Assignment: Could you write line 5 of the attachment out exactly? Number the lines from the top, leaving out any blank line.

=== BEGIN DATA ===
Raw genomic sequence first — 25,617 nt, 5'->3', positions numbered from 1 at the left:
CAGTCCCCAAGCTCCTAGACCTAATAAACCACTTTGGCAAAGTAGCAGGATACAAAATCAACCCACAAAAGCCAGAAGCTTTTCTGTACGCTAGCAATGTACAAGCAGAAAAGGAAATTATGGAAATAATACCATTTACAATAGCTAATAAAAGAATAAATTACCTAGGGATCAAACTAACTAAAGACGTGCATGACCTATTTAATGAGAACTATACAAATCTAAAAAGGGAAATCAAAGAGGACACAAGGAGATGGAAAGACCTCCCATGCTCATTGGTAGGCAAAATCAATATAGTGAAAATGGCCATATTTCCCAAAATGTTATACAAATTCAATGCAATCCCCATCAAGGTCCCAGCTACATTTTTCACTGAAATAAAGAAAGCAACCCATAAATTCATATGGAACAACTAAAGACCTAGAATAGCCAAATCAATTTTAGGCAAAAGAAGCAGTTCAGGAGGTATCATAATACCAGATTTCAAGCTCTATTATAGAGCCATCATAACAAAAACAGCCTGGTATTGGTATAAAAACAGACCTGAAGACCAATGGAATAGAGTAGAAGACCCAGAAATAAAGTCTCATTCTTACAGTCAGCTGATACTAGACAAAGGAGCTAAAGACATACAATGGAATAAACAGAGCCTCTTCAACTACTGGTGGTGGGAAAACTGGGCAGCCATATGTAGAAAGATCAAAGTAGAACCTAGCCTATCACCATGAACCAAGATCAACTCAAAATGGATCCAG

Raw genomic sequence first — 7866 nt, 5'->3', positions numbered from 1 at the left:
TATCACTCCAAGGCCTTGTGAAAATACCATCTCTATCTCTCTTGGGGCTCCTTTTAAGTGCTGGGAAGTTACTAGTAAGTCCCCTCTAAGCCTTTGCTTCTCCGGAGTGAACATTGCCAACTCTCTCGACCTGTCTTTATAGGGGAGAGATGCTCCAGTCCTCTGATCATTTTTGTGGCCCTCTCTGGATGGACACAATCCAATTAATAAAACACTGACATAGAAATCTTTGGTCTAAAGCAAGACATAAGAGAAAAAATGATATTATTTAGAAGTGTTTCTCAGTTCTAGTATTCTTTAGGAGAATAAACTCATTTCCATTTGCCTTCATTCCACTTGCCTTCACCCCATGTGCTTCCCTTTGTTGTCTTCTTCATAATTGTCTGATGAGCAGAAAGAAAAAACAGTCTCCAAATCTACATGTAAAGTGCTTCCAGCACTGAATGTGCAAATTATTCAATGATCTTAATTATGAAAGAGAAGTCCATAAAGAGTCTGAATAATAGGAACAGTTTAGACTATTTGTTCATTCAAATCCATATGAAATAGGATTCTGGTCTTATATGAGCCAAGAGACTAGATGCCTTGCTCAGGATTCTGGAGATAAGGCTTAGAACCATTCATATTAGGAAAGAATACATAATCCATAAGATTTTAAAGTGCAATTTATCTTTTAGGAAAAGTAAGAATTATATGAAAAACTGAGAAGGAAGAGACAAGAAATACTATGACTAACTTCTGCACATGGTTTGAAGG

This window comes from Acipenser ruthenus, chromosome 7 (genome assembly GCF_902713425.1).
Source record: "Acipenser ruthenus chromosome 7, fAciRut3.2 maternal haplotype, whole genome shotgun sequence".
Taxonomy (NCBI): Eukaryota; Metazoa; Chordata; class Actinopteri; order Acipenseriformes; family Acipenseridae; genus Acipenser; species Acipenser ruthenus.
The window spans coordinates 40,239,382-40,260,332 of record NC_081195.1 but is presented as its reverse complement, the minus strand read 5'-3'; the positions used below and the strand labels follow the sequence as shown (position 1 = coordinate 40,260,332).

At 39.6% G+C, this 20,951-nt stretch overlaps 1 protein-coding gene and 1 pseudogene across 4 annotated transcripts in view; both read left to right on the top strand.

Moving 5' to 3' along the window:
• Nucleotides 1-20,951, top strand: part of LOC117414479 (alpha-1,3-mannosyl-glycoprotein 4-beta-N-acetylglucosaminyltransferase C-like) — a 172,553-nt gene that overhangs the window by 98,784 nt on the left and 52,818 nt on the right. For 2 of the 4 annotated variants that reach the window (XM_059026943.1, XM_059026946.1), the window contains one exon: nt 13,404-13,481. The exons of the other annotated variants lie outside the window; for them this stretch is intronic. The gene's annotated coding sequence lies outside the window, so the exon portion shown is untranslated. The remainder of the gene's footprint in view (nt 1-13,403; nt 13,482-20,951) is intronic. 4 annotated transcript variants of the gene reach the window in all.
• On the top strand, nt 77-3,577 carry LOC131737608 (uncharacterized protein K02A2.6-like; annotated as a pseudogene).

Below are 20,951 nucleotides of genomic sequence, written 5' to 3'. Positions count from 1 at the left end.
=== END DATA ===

This window comes from Acipenser ruthenus, chromosome 7 (genome assembly GCF_902713425.1).